2. In the UAE in particular, speculation on a Dirham revaluation led to large hot money inflows. Rather than sitting on these deposits or investing them in government CDs, the local banks lent them out to homeowners and property-related business. When the inflows reversed and turned into outflows earlier this year, the banks became (and still are) exceedingly short of cash. This is why EIBOR remains so stubbornly high and is curtailing bank lending.

    3. The UAE business model is being attacked from all sides - oil falling 70%, global trade collapsing, tourism dropping sharply and a sick real estate sector
     
  4. Fran

    Fran New Member

    Go forward

    Regional markets are better positioned to weather the turmoil than almost any other market in the world because of the strong overall fundamentals.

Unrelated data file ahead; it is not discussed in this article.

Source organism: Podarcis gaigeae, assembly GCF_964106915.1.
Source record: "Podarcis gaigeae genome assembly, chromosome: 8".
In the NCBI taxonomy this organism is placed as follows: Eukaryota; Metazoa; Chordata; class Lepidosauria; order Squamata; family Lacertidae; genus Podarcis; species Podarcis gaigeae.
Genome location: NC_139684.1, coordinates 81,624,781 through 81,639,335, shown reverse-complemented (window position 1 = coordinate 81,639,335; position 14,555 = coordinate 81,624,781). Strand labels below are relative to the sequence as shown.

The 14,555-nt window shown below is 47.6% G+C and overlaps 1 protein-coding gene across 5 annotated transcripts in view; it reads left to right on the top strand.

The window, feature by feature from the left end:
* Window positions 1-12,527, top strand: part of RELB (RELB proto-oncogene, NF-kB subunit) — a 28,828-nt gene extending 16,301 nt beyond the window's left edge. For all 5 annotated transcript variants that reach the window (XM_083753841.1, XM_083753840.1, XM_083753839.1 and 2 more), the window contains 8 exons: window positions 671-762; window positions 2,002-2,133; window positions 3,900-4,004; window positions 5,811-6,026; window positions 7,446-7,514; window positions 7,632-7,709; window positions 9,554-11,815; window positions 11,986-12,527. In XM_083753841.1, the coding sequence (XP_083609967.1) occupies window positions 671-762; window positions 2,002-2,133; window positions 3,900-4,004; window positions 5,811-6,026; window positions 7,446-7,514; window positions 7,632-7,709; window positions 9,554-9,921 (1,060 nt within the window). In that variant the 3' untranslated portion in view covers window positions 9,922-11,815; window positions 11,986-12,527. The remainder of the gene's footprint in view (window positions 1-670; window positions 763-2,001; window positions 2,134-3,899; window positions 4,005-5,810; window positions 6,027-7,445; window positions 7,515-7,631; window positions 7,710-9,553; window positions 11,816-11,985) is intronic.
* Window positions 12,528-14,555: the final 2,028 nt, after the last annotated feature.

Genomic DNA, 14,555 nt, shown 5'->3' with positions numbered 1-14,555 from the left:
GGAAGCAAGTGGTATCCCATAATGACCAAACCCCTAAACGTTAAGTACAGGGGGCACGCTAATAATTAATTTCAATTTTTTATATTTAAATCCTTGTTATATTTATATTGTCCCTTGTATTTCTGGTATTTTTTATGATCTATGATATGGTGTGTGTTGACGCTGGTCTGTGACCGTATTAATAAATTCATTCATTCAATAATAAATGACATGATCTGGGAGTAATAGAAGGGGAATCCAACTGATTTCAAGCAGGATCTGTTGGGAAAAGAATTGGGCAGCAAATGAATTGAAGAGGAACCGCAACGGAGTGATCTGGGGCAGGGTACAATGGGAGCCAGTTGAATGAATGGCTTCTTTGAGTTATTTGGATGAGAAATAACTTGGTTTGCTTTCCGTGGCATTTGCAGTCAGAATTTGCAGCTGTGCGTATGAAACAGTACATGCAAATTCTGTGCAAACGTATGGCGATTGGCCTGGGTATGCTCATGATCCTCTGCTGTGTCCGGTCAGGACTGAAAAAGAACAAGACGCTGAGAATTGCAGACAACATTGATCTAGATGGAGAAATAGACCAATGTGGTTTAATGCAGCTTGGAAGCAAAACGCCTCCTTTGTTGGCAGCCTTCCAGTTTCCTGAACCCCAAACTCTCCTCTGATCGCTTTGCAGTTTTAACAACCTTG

However, the appetite for risk aversion - and hence equities - is clearly at a low at present, but this will change as normality gradually returns in the markets.

    Big spenders in the region either can’t afford to stop spending, or can afford to spend and will do so to support local economies.

    In the government sector, spending will continue as governments try to support local business, and because they need to carry on investing in crucial sectors like healthcare and education to meet the needs of a growing population.

    For banks and other financial institutions, putting systems in place to manage compliance and other data management issues can’t be seen as an optional extra for the region any longer.